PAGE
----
I found the experience of watching a dancer dance without music oddly transfixing. Not a note played at the opening of LeeSaar The Company’s production of Geisha. As Jye-Hwei Lin came to the stage, she was nothing but vulnerable, as bare-chested she moved to accompaniment of coughs and creaking chairs. The movements were deliberate, cyclical, sexual, but somehow lacking the expected sensuality. There were tones of violence as we could hear the dancer slap her stomach. But for the fleeting moments in the middle of the action when Lin reclined and almost smiled, the scene was raw and purely physical.

With and instant change of mood, the eyes of the audience were diverted just off-stage to Lee Sher, clothed in a short red kimono and platforms. She sang dramatically and using her body to exaggerate the meaning of the lyrics, all in Hebrew, she filled the auditorium with her enormous voice. As Sher sang on, a man in front of me began to laugh loudly and alone at her histrionics. The song ended.
Enacting a grotesque seduction, Saar Harari joined the returning Lin on stage. The two danced parallel to each other, as if trying to share a moment, but audience could feel an immeasurable distance. Not until later in the performance did one actually reach out for the other. And not until the end did the dancers and music finally converge to create a vision that could be called beautiful. Even so, Lin and Harari never once touch.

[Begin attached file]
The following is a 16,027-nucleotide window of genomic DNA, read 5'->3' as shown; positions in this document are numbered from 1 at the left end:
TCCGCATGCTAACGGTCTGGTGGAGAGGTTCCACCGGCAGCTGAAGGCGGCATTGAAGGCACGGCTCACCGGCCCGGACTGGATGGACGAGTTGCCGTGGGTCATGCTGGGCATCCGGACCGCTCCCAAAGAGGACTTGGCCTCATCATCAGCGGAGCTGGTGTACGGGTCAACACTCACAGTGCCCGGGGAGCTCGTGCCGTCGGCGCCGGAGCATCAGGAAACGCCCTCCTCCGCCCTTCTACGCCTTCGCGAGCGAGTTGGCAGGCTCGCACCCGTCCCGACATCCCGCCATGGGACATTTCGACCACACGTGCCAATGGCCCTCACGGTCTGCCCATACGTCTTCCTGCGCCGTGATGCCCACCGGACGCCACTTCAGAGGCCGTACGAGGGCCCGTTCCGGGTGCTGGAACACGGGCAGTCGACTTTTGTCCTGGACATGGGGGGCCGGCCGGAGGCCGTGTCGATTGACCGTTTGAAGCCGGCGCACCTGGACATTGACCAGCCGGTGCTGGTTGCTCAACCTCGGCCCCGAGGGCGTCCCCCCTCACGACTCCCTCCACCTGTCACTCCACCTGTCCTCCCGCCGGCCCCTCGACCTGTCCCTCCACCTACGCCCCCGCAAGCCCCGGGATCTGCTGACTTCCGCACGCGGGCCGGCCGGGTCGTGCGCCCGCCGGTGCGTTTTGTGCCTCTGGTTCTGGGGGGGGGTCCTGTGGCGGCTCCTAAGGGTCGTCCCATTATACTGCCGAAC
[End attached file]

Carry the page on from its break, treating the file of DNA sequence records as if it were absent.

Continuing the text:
The mood changed again as Sher returned, this time center stage. Bathed in a spotlight, her heartfelt ballad was met with waves of canned cheers and applause. She gave the performance of a lifetime to the invisible thousands that had come to see her. This time the whole audience laughed. Sher was the most famous pop-star in the world. She moved through the audience shaking hands, telling us (I imagine) that we were her best audience. Our star tried hard to shield her eyes from the floodlights to see our faces.
While watching the show I was slow to recognize the similarities between a woman making a living by selling her body and a woman getting rich by pretending to sell hers. My own interpretation is simply that sex is black and white and a million shades of gray and is constantly being sold, bought, and borrowed in every imaginable way. In life, those at both ends of the transaction lose out on real human contact and sadly may not notice that anything is missing.
Elizabeth Cowin